15. EVIL UNDER THE SUN (1982). Bewilderingly underrated, this is probably the greatest Agatha Christie film derived from a novel (from a play, that would be WITNESS FOR THE PROSECUTION). While the definitive television Poirot is clearly David Suchet, the best of the big-screen Poirots is Peter Ustinov, who is funny and sly and shamelessly scene-stealing here. The all-star cast is as impeccable (Diana Rigg a standout) as the Cole Porter-derived score and the exotic vacation paradise. There are few better ways to while away a Sunday afternoon than watching this one, which is also a very clever, memorable mystery with a solution that is as fair as it is impossible to reach. Absolutely the best Poirot summation-to-the-suspects in any medium.

16. START THE REVOLUTION WITHOUT ME (1970). Let’s get this out of the way: this movie is a mess, really something of a shambles. But it is so goddamn funny. Gene Wilder and Donald Sutherland, doing a Corsican Brothers turn, might have been among the screen’s greatest comedy teams, had they ever worked together again. Wilder is at his manic best here, and this is a reminder of how funny he could be at the outset of his slightly disappointing career. I’ve always felt that YOUNG FRANKENSTEIN (worthy of being listed here) was the downfall of both Wilder and Mel Brooks. Together, they were Lennon and McCartney. Apart they were…Lennon and McCartney. Brooks without Wilder’s inherent sweetness became strident, and Wilder without Brooks’ cynical edge went soft. To see Wilder at his most hysterical in several senses of the word, you need to track down this French revolution farce. Another Wilder obscurity worth tracking down: QUACKSER FORTUNE HAS A COUSIN IN THE BRONX.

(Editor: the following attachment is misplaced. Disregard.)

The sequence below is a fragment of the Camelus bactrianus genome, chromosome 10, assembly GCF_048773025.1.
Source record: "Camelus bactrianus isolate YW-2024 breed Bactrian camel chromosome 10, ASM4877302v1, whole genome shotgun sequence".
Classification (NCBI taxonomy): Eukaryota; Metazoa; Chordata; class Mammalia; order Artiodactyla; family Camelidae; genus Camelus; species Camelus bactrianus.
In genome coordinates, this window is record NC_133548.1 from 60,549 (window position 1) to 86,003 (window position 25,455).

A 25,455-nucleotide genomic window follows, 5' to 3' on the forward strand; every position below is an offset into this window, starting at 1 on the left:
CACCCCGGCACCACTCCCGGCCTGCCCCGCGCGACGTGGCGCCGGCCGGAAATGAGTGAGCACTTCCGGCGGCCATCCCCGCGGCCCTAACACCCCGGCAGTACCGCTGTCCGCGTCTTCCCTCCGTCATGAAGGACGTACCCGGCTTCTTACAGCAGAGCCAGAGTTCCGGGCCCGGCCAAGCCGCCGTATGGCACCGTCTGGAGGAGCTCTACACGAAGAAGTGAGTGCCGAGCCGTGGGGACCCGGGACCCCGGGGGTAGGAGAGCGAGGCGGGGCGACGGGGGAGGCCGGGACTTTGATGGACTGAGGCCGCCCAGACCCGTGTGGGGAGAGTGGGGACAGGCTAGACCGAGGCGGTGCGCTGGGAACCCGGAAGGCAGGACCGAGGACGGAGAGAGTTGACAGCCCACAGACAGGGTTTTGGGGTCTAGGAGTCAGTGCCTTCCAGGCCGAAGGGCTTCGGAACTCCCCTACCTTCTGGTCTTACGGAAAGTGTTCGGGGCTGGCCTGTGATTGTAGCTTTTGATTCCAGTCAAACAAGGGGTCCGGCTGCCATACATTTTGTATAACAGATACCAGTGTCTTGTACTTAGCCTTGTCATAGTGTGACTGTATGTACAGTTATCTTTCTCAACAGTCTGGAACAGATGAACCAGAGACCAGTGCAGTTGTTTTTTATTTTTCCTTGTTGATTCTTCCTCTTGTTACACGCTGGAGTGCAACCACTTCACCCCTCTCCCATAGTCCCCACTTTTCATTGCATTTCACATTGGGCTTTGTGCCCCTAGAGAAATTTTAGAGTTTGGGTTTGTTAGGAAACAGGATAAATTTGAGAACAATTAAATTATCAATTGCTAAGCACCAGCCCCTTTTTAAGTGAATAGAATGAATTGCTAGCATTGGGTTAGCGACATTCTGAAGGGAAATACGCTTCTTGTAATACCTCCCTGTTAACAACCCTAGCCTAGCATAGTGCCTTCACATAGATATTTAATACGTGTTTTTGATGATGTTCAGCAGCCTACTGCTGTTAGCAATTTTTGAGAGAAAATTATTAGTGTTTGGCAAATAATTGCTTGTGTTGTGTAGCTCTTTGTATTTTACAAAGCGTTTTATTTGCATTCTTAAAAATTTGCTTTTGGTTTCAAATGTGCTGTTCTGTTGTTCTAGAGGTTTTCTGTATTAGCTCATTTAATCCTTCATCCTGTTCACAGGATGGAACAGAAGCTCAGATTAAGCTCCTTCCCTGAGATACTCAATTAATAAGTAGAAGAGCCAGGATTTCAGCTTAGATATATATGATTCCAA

* * *

A nice review of BLOOD AND THUNDER has popped up, illustrated with the new Amazon Encore cover. Looks like the Amazon reprints are creating new interest in Nate Heller.

Here’s a nice mini-review of the Quarry short story “A Matter of Principal” in the new e-book anthology from Top Suspense, FAVORITE KILLS.

And a really nice write-up about Heller in general and BYE BYE, BABY in particular appears here.

Finally, my buddy Ed Gorman reprinted some of my diatribe about the use of the word “hack” at his great blog, and went on to write his own piece on the subject. Check it out!

M.A.C.

Mike Danger Loses A Friend

Tuesday, December 20th, 2011